TALES FROM TINSELTOWN: Sundance 2000 brings out the ladies, dot-coms and laptops

The Sundance Film Festival, held every year in Park City, UT, poses somewhat of a dilemma for PR pros. On one hand, unlike Cannes and most other film fests, Sundance purports to be about art rather than commerce.

The Sundance Film Festival, held every year in Park City, UT, poses somewhat of a dilemma for PR pros. On one hand, unlike Cannes and most other film fests, Sundance purports to be about art rather than commerce.

The Sundance Film Festival, held every year in Park City, UT, poses

somewhat of a dilemma for PR pros. On one hand, unlike Cannes and most

other film fests, Sundance purports to be about art rather than

commerce.



On the other hand, the main goal of filmmakers and their PR minions is

to get noticed, get launched and hopefully get bought - rendering most

’art first’ talk moot.



Unlike most festivals, Sundance juxtaposes works made by virtual

unknowns with those backed by the likes of Jodie Foster, Robert Altman

and Robert De Niro. The link is the budget: a very, very small one,

usually financed from credit cards and the goodwill of friends and

family.



The story out of Park City this year was women, shorts and dot-coms.



Female directors accounted for more than 40% of the dramatic and

premiere feature films, and their works were honored with top

prizes.



Among the big winners were Aiyana Elliott, who took home the Special

Grand Jury Prize for Artistic Achievement for The Ballad of Ramblin’

Jack Elliott. The story chronicles the life and times of her father,

folk-singing legend Jack Elliott, who is considered by some to have been

the bridge between Woody Guthrie and Bob Dylan.



Though not a PR sensation on the scale of the Blair Witch Project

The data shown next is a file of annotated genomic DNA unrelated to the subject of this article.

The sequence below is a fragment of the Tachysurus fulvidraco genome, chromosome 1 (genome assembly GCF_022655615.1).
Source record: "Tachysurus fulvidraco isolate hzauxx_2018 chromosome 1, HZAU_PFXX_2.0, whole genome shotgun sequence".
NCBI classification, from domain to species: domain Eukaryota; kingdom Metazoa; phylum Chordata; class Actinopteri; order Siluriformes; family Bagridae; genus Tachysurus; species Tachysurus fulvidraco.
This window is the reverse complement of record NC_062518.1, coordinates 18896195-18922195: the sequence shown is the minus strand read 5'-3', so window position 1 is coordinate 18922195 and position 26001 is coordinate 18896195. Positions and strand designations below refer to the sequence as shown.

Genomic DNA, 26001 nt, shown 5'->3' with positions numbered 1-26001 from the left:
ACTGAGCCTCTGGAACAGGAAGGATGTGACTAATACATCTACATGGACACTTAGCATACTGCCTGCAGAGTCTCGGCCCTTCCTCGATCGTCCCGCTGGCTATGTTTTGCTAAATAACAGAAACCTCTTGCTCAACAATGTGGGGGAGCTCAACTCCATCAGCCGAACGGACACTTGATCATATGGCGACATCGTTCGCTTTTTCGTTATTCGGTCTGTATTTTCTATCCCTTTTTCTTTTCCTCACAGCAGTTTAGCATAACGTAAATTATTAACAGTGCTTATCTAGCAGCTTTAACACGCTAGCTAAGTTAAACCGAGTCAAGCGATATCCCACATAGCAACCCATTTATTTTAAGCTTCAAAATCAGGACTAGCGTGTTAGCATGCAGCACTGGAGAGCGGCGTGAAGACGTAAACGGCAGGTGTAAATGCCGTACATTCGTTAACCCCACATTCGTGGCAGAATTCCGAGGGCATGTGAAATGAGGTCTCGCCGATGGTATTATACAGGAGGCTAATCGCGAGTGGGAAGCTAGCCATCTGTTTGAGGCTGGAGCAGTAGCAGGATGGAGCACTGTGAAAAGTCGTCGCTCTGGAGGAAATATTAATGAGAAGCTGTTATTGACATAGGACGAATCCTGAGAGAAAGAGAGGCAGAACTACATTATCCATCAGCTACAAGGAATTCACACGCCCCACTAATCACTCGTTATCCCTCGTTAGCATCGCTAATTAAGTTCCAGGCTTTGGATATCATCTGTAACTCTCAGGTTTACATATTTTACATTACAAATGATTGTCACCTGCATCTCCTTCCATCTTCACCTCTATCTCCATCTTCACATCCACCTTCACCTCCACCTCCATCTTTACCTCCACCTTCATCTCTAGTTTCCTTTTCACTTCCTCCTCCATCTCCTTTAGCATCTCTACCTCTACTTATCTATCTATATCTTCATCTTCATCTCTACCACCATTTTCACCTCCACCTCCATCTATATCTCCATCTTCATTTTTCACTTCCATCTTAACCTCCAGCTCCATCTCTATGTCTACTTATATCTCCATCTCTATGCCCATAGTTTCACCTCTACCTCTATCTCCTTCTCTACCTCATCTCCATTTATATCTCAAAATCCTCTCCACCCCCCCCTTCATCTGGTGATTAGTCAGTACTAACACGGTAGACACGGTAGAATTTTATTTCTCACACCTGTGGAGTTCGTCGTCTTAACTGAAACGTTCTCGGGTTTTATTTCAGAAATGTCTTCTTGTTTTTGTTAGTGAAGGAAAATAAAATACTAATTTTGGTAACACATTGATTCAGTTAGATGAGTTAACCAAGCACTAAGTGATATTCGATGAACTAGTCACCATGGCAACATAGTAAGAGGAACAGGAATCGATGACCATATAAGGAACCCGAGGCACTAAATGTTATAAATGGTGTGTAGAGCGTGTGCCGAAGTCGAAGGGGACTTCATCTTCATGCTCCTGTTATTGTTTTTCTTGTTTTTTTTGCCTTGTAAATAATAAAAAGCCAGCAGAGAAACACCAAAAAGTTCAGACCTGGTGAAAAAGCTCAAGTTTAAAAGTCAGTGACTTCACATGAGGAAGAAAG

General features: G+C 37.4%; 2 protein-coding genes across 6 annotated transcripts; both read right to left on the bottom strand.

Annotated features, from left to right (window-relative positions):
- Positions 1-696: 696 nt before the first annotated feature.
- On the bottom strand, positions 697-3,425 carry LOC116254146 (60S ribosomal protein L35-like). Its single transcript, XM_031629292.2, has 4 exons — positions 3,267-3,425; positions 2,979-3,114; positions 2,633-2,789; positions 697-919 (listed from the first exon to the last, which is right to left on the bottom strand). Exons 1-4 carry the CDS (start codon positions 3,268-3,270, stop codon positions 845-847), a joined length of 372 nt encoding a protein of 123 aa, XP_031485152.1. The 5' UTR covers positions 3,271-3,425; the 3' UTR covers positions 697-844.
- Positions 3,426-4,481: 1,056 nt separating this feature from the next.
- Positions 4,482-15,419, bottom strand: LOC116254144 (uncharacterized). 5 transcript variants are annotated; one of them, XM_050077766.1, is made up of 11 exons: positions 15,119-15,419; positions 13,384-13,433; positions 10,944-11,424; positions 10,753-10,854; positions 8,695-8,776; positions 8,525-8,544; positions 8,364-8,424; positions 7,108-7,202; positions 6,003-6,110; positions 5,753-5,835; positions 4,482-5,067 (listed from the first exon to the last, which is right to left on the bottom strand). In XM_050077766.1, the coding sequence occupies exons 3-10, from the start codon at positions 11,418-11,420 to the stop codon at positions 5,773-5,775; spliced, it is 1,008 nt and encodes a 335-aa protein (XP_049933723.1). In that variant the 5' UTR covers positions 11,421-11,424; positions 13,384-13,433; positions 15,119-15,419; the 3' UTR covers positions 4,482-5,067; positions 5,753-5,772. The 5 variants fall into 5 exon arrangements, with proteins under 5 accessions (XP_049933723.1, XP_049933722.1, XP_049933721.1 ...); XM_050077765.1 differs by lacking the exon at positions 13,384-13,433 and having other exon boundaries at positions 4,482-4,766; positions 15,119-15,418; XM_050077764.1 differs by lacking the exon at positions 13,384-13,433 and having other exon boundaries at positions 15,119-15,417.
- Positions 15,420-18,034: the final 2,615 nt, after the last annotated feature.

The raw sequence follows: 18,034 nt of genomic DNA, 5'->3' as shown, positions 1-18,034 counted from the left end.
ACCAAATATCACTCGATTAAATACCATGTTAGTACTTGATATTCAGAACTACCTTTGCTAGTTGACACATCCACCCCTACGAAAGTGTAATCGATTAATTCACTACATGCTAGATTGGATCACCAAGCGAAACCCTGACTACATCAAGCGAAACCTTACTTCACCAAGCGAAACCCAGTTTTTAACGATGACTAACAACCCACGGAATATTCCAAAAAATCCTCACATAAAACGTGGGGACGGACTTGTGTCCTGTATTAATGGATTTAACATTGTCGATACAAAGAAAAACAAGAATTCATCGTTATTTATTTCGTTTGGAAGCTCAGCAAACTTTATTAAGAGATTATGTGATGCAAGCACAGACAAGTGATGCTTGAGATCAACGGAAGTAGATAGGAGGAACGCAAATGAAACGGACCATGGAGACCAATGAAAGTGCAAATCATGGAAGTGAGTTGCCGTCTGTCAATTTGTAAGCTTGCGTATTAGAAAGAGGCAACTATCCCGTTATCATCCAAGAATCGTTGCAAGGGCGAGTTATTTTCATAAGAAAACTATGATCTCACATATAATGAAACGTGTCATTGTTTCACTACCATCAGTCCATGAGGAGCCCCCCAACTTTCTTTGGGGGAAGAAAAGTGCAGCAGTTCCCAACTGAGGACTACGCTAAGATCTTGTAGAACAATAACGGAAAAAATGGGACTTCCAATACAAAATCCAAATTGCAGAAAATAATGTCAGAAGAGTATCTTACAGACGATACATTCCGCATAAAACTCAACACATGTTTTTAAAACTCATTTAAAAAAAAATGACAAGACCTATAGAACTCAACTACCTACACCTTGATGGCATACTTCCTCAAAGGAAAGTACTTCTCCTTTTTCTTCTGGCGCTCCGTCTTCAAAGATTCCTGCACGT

Sundance debut, Ramblin’ Jack owed part of its success to Henry Eshelman

of Baker Winokur Ryder PR.



According to Eshelman, who promoted the 1998 Sundance Grand Jury Prize

winning film Slam, the challenge of Sundance is not just to get heard,

but to do so with flair.



Though attendance at the initial Ramblin’ Jack press screening was

lighter than he had hoped, Eshelman’s buzz-seeking campaign - bolstered

by live performances around town by the legend himself - made the film a

hot ticket, with all general screenings sold out. ’The film just became

known as one to see,’ he said. By week’s end, the two Elliots were being

trailed about town by CNN, VH-1 and other members of the media.



Another big PR splash was made by pop.com, a Web venture being tested at

Sundance by Steven Spielberg and a horde of A-list partners, including

Ron Howard.



Playing against the wholesome image of its key investors, the

soon-to-launch site threw a bash called ’LapDance.’ During it, ’CRAP

(Certified Renegade American Product) TV,’ which reportedly consisted of

downloadable short soft-core porn flicks hosted by drag queens, received

a lot of play.



Indeed, few argued that it provided the festival with its most inventive

use of the term ’laptop.’



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